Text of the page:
Local bagel fans were dismayed by the closing of Lexington's Aesops Bagels a little over a year ago, but the owner was actually reorganizing because demand outstripped the shop's capacity. Now these tasty, crunchy, and chewy rounds are made in a Chelsea plant. The bagel company was bought in 2002 by J.S.B. Industries, says Jim Taber, director of bagel operations. The company is now focused on distributing the 24 varieties more widely.
Aesops bagels (about 95 cents apiece) have a crisp crust with a delicate sweetness and an assertive grain flavor. They are sold at coffee shops, in school cafeterias, and markets.
So, good bagels are around. You just have to seek them out.
"Bread For The People"
March 16-March 29, 1994
It's about time Bostonians had an Iggy's. Founded by Igor and Ludmilla Ivanovic, the new bakery in Watertown offers crusty, delicious and healthy alternatives to supermarket bread. The Ivanovics use organic ingredients and a sourdough-leavening technique (with no yeast) to create an array of baked goods, whose goodness you can actually taste. There are wonderfully light baguettes, hearty whole wheat and seven-grain loaves, oatmeal rolls, pungent focaccia, and a raisin-pecan bread, the best thing we've ever tasted. There isn't much else to see in this tiny bakery, located at 205-4 Arlington St. in Watertown, but Igor and Ludmilla's bread is enough to satisfy all your senses. Iggy's is open every day "from 8 in the morning until there's no bread.
"July 20-August 2, 1994
"Bread of Life"
Iggy and Ludmilla Ivanovic and their staff have been baking exceptional breads in Watertown for six months at 205 Arlington St. and their business is growing as predictably as the huge batches of fresh, lively doughs. On the muggy afternoon I visited Iggy's, the new air conditioning had just been installed, and Iggy was busy adjusting everyone's approach to the temperature and moisture-sensitive dough. The bread came first, as it should, and I was introduced to Rick Holmes, deliveryman extraordinaire, whose "portrait of a day" represents the bakery and its products.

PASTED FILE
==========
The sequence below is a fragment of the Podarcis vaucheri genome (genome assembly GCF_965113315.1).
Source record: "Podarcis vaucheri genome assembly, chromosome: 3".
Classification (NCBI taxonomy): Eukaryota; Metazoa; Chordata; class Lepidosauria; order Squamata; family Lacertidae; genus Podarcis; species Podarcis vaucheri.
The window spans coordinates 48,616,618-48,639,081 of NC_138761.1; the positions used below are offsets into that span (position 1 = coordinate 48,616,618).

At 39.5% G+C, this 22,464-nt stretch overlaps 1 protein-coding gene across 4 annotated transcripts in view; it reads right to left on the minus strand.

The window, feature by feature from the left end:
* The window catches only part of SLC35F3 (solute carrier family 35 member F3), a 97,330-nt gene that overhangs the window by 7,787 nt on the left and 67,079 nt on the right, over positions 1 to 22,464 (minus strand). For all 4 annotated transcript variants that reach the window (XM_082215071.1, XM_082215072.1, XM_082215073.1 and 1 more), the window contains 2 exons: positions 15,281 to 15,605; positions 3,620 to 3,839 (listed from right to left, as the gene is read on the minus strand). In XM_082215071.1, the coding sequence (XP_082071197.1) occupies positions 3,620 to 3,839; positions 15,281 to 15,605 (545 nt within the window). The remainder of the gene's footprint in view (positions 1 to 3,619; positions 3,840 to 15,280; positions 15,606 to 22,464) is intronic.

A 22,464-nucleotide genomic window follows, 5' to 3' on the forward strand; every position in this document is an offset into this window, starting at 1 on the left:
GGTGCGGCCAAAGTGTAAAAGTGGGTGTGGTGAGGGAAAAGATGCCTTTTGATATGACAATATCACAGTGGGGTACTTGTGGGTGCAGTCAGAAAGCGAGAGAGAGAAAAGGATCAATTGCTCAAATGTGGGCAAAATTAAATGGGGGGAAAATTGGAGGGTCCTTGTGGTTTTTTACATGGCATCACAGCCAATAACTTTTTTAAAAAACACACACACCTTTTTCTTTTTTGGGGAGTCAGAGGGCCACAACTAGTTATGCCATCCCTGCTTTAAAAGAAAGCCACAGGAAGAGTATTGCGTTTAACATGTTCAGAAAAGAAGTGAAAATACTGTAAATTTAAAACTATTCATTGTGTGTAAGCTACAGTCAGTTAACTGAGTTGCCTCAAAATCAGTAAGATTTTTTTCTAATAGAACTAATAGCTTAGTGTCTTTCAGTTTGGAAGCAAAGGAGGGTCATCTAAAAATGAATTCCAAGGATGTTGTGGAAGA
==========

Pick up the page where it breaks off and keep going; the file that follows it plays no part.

At 4 a.m. (yes - a.m.), Rick is on his way to work; by 5:30 the orders are sorted, the truck is strategically loaded, and he's on the road with three or four cups of dark roast under his belt "to get the system rolling." Rick's route takes him to Idlewhile farm stand in Acton, Teacakes in West Concord, Bread and Circus (Fresh Pond, Cambridge and Newton), Formaggio's Kitchen, The Harvest, Barsamian's, Rosie's, Cambridge Natural Foods, Marty's Liquors, Kurkman's Market, The Museum of Fine Arts, Claremont Cafe, the Dwyer House at the Park Plaza, Rosie's South Station, Cornucopia on the Wharf, Savenor's in Beacon Hill, the Somerset Club, Cafe Eurosia, The Blue Room, the Woodland Country Club, and Bread and Circus Newton.
Iggy's breads - country sourdough, whole-wheat sourdough, seedless white rye, long, thin Ficelle, traditional French, raisin nut, health loaf, and focaccia - are made from more than basic ingredients; they are, as Rick put it, made with "good feeling and good energy which shows in the bread." It shows in him, too. If you're interested in Iggy's bread, call 924-0949.
"Nourishing Body and Soul: Bread Bakers with Vision & Heart"
By Linda Marks - Summer 1994